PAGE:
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ORIGINAL ARTICLE
Year : 2019  |  Volume : 3  |  Issue : 2  |  Page : 47-50

Regular use or on demand of inhaled corticosteroids for the management of asthma among Libyan patients in Tripoli


1 Department of Pharmacology and Clinical Pharmacy, Faculty of Pharmacy, Tripoli University, Tripoli, Libya
2 Department of Respiratory, Tripoli Medical Center, Tripoli, Libya

Correspondence Address:
Dr. Yousef A Taher
Department of Pharmacology and Clinical Pharmacy, Faculty of Pharmacy, Tripoli University, Tripoli
Libya
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Source of Support: None, Conflict of Interest: None


DOI: 10.4103/LJMS.LJMS_71_18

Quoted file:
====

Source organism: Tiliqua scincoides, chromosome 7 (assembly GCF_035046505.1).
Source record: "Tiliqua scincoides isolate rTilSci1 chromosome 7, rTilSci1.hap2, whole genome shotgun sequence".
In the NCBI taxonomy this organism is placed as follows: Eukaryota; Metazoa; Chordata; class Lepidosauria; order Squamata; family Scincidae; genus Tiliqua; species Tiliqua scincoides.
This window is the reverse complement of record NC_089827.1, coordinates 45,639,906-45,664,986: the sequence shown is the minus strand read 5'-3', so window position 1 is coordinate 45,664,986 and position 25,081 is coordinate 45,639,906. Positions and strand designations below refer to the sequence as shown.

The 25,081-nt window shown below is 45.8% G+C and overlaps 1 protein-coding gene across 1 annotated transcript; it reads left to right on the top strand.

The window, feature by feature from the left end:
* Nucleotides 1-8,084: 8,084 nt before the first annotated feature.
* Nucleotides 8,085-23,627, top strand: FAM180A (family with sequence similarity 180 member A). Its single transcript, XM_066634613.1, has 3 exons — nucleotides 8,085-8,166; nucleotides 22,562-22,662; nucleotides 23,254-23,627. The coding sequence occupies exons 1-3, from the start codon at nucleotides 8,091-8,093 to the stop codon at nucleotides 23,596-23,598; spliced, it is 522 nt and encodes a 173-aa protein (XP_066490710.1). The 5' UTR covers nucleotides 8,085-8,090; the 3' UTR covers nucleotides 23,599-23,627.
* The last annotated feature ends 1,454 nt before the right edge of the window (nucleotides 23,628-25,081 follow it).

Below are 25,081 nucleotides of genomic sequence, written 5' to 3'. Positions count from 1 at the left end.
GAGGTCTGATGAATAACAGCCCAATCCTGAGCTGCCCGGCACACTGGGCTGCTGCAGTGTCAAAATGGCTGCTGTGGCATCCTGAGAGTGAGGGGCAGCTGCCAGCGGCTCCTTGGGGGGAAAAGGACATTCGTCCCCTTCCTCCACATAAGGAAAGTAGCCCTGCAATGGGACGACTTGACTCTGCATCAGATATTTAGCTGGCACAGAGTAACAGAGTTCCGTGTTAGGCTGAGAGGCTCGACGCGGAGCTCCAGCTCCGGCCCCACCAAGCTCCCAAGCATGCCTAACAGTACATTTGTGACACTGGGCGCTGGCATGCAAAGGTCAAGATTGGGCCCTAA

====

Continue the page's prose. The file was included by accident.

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Background: A step-wise approach for the use of inhaled corticosteroids (ICSs) in the management of bronchial asthma is recommended by all the medical guidelines. However, often, ICS are used intermittently by patients and/or recommended by physicians to be used during the onset of exacerbations. Hence, the present study was aimed to evaluate whether Libyan asthmatic patients are using ICS regularly or on demand and their outcomes. Methods: The present study was conducted in Tripoli city, along a period of 10 months, May 2013–February 2014. Three hundred patients of either sex recruited from different areas of Tripoli City, diagnosed with asthma and received treatment at Tripoli Medical Center and Abouseta Hospital were participated in this study. Results: The mean age of patients (±standard deviation) was 51 years (±29.1). Our results showed that 156 patients (52%) used ICS regularly (male: 35% and female: 65%), whereas 48% (144 patients) used ICS only during attack (male: 35% and female: 65%). Of the total participants, 61% of patients stated that they had asthmatic exacerbation symptoms within 1 month after discontinued ICS use (male: 32% and female: 68%). Furthermore, 39% of patients reported that they experienced the first exacerbation of symptom after 30 days of ceased ICS use (male: 38% and female: 62%). Exposure to cold, contact with dust, and inhaler misuse were the most common reported causes of exacerbations, respectively by 71% (212 patients), 12% (37 patients), and 5% (15 patients). Conclusion: The present findings demonstrate that, practically, half of the Libyan asthmatic patients, living in Tripoli city, are using ICS on demand and few of them had experienced asthma exacerbations after ICS pause use. Hence, in order to reduce the long-term exposure to ICS and patients' cost, our present study suggests, in contrast to international standards of asthma care, the use of ICS just during attack as a new potential treatment option.


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